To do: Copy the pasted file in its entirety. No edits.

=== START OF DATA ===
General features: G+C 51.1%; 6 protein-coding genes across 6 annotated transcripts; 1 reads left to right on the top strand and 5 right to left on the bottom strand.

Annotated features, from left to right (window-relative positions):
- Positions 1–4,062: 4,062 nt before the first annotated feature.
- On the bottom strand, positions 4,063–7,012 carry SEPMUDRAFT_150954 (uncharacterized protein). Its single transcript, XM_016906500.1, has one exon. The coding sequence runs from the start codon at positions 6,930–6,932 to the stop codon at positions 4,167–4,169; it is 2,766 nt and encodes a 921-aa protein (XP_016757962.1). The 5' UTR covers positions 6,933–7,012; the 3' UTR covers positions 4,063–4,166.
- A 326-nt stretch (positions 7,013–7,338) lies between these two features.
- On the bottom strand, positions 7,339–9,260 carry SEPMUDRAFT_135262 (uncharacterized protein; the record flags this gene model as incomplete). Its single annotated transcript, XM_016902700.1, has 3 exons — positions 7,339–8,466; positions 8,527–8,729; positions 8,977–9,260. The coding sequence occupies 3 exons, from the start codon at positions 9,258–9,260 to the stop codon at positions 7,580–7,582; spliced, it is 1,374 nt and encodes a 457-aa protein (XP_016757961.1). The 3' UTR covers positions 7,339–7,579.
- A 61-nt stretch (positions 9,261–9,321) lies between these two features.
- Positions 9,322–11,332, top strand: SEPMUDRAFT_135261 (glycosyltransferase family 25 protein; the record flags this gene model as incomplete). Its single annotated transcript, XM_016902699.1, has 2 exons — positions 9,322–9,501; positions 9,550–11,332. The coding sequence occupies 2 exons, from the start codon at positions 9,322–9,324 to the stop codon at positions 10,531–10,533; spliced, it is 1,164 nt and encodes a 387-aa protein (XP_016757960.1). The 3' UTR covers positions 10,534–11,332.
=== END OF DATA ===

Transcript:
General features: G+C 51.1%; 6 protein-coding genes across 6 annotated transcripts; 1 reads left to right on the top strand and 5 right to left on the bottom strand.

Annotated features, from left to right (window-relative positions):
- Positions 1–4,062: 4,062 nt before the first annotated feature.
- On the bottom strand, positions 4,063–7,012 carry SEPMUDRAFT_150954 (uncharacterized protein). Its single transcript, XM_016906500.1, has one exon. The coding sequence runs from the start codon at positions 6,930–6,932 to the stop codon at positions 4,167–4,169; it is 2,766 nt and encodes a 921-aa protein (XP_016757962.1). The 5' UTR covers positions 6,933–7,012; the 3' UTR covers positions 4,063–4,166.
- A 326-nt stretch (positions 7,013–7,338) lies between these two features.
- On the bottom strand, positions 7,339–9,260 carry SEPMUDRAFT_135262 (uncharacterized protein; the record flags this gene model as incomplete). Its single annotated transcript, XM_016902700.1, has 3 exons — positions 7,339–8,466; positions 8,527–8,729; positions 8,977–9,260. The coding sequence occupies 3 exons, from the start codon at positions 9,258–9,260 to the stop codon at positions 7,580–7,582; spliced, it is 1,374 nt and encodes a 457-aa protein (XP_016757961.1). The 3' UTR covers positions 7,339–7,579.
- A 61-nt stretch (positions 9,261–9,321) lies between these two features.
- Positions 9,322–11,332, top strand: SEPMUDRAFT_135261 (glycosyltransferase family 25 protein; the record flags this gene model as incomplete). Its single annotated transcript, XM_016902699.1, has 2 exons — positions 9,322–9,501; positions 9,550–11,332. The coding sequence occupies 2 exons, from the start codon at positions 9,322–9,324 to the stop codon at positions 10,531–10,533; spliced, it is 1,164 nt and encodes a 387-aa protein (XP_016757960.1). The 3' UTR covers positions 10,534–11,332.